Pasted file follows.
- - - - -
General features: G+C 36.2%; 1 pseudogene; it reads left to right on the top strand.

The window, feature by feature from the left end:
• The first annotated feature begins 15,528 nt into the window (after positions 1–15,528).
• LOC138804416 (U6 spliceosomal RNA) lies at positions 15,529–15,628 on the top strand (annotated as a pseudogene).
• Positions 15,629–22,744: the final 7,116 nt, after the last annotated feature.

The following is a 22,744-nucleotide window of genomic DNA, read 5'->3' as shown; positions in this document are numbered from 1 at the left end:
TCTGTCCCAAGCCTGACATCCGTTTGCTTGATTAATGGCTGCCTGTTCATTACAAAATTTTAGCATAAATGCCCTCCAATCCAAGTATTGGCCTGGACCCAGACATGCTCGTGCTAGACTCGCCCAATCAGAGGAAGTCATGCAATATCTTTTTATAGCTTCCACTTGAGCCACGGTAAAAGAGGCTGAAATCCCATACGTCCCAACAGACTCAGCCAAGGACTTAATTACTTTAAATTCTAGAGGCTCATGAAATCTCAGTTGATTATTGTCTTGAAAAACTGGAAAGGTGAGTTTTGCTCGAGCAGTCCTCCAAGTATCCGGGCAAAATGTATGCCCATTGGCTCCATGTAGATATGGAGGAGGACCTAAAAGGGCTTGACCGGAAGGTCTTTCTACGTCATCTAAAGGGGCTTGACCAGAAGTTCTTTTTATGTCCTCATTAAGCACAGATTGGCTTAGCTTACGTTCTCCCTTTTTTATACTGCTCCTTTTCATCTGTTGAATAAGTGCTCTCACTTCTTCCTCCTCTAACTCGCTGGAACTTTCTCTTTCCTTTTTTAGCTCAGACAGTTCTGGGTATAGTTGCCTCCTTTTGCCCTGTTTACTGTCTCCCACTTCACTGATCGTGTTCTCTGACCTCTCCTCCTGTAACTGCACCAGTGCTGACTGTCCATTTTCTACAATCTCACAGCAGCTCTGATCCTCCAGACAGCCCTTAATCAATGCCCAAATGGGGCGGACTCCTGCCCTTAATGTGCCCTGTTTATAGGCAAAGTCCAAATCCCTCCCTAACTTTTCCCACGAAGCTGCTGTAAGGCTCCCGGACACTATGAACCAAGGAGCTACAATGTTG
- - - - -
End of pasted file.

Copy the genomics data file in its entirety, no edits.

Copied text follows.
General features: G+C 36.2%; 1 pseudogene; it reads left to right on the top strand.

The window, feature by feature from the left end:
• The first annotated feature begins 15,528 nt into the window (after positions 1–15,528).
• LOC138804416 (U6 spliceosomal RNA) lies at positions 15,529–15,628 on the top strand (annotated as a pseudogene).
• Positions 15,629–22,744: the final 7,116 nt, after the last annotated feature.

The following is a 22,744-nucleotide window of genomic DNA, read 5'->3' as shown; positions in this document are numbered from 1 at the left end:
TCTGTCCCAAGCCTGACATCCGTTTGCTTGATTAATGGCTGCCTGTTCATTACAAAATTTTAGCATAAATGCCCTCCAATCCAAGTATTGGCCTGGACCCAGACATGCTCGTGCTAGACTCGCCCAATCAGAGGAAGTCATGCAATATCTTTTTATAGCTTCCACTTGAGCCACGGTAAAAGAGGCTGAAATCCCATACGTCCCAACAGACTCAGCCAAGGACTTAATTACTTTAAATTCTAGAGGCTCATGAAATCTCAGTTGATTATTGTCTTGAAAAACTGGAAAGGTGAGTTTTGCTCGAGCAGTCCTCCAAGTATCCGGGCAAAATGTATGCCCATTGGCTCCATGTAGATATGGAGGAGGACCTAAAAGGGCTTGACCGGAAGGTCTTTCTACGTCATCTAAAGGGGCTTGACCAGAAGTTCTTTTTATGTCCTCATTAAGCACAGATTGGCTTAGCTTACGTTCTCCCTTTTTTATACTGCTCCTTTTCATCTGTTGAATAAGTGCTCTCACTTCTTCCTCCTCTAACTCGCTGGAACTTTCTCTTTCCTTTTTTAGCTCAGACAGTTCTGGGTATAGTTGCCTCCTTTTGCCCTGTTTACTGTCTCCCACTTCACTGATCGTGTTCTCTGACCTCTCCTCCTGTAACTGCACCAGTGCTGACTGTCCATTTTCTACAATCTCACAGCAGCTCTGATCCTCCAGACAGCCCTTAATCAATGCCCAAATGGGGCGGACTCCTGCCCTTAATGTGCCCTGTTTATAGGCAAAGTCCAAATCCCTCCCTAACTTTTCCCACGAAGCTGCTGTAAGGCTCCCGGACACTATGAACCAAGGAGCTACAATGTTG